Are Narcissists Lemons or Lemonade: The Mediating Role of Employee Goal Orientation, Attitude and the Moderating Role of Social Context


Student thesis: Doctoral Thesis

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  • Anastasia BELIKOVA

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Awarding Institution
Award date14 Aug 2015


Narcissism has received a lot of negative attention in both the media and academic research, resulting in calls to screen out potential employees with this abrasive personality profile. However, our understanding of what causes narcissistic employees to underperform is piecemeal at best. Study 1 attempts to fill this gap in the literature by hypothesizing that goal orientation will mediate the relationship between narcissism and engagement, where employee engagement is expected to be positively associated with in-role behaviour and organizational citizenship behaviour. To test the hypotheses, data were collected from a multifirm sample in Hong Kong. The results of Study 1 support the mediating role of learning goal orientation but not of performance-prove and performance-avoid goal orientations. Engagement was found to mediate the relationships between narcissism and performance outcomes, namely, in-role-behaviour and organizational citizenship behaviour.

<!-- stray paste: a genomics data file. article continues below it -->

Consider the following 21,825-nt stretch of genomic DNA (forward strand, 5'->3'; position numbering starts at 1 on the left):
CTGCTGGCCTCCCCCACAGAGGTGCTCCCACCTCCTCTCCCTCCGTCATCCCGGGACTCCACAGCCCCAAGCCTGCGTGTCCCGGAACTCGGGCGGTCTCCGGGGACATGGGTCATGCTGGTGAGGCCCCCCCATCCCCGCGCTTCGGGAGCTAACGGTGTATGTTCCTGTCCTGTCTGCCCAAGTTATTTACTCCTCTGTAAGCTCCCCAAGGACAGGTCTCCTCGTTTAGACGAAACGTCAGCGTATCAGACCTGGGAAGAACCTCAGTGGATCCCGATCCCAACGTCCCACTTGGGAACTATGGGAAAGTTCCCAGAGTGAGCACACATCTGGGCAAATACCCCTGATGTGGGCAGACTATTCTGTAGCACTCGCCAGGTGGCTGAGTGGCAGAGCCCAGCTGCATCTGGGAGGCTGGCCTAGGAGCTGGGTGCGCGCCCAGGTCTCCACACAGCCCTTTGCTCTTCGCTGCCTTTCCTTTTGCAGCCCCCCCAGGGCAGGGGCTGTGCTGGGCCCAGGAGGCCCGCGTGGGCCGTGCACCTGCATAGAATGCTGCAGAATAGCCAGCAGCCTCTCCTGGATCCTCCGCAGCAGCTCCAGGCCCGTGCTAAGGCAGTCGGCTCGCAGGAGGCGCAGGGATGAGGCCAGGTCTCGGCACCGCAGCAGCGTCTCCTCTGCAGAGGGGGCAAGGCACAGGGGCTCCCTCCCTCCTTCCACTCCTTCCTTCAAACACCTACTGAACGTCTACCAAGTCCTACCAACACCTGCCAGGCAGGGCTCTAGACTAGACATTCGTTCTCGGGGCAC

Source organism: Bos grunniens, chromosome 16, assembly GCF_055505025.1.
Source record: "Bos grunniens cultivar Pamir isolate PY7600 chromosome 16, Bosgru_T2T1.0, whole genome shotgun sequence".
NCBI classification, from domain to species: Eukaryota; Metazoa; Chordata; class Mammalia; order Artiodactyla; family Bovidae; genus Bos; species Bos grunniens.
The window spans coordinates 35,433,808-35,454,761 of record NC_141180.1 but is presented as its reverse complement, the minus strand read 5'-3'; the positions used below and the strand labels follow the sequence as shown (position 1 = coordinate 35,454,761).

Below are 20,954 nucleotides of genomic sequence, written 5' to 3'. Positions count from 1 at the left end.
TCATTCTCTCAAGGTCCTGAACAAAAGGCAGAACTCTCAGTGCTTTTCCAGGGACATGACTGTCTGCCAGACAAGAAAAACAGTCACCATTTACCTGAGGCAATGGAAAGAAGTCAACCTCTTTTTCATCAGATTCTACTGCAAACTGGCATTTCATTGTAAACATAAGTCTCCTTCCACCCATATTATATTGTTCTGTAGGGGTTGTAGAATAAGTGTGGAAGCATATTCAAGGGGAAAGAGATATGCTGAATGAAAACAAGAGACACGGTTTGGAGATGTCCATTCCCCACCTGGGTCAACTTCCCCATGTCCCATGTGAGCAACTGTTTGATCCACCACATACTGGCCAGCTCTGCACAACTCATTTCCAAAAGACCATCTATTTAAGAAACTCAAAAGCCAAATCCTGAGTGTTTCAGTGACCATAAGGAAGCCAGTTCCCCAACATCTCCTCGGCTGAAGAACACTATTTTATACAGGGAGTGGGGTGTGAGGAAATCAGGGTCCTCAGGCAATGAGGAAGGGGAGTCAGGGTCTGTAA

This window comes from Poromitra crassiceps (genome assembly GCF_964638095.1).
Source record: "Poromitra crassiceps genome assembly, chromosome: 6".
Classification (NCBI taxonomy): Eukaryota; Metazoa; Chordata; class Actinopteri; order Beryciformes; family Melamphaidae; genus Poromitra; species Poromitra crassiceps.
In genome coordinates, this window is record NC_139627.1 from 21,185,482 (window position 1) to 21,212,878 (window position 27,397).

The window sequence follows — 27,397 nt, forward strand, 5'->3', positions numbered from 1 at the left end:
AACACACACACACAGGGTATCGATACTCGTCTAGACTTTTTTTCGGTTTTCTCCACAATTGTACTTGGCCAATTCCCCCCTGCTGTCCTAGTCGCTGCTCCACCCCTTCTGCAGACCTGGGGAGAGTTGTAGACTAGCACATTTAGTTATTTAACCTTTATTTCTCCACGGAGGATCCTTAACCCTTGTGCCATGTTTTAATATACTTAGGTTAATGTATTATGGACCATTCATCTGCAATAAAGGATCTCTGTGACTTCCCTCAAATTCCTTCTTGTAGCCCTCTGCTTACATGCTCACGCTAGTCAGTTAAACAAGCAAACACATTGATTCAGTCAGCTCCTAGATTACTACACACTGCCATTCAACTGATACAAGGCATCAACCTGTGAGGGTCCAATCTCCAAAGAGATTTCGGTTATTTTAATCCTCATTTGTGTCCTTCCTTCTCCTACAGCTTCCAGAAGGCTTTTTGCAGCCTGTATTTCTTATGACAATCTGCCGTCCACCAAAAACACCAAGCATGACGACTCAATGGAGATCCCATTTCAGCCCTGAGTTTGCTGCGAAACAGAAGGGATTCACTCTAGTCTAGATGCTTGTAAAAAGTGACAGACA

Study 2 addresses inconsistencies in the literature that report that narcissistic individuals are also capable of significant achievements. Drawing on the work design and person- environment fit research streams, the social conditions necessary for narcissistic employees to produce organizationally beneficial performance are addressed. More specifically, the effects of supervisor feedback, competitive climate, and paternalistic leadership on organizational identification and performance outcomes are analyzed. Organizational identification, moderated by supervisor feedback and competitive climate, is hypothesized to mediate the relationship between narcissism and performance outcomes. To test the hypothesized model, data were collected from employees of an organization in Russia and their supervisors. Consistent with the hypotheses, narcissistic employees were found to display higher in-role and organizational citizenship behaviour and lower deviant behaviour when they identified with the organization, where identification was contingent on a competitive climate and negative, but not positive, supervisor feedback. Finally, paternalistic leadership was found to moderate the relationship between narcissism and organizational outcomes, such that high levels of paternalistic leadership increased organizational citizenship behaviour and reduced workplace deviance. The implications of the study’s findings for research and managerial practice are discussed.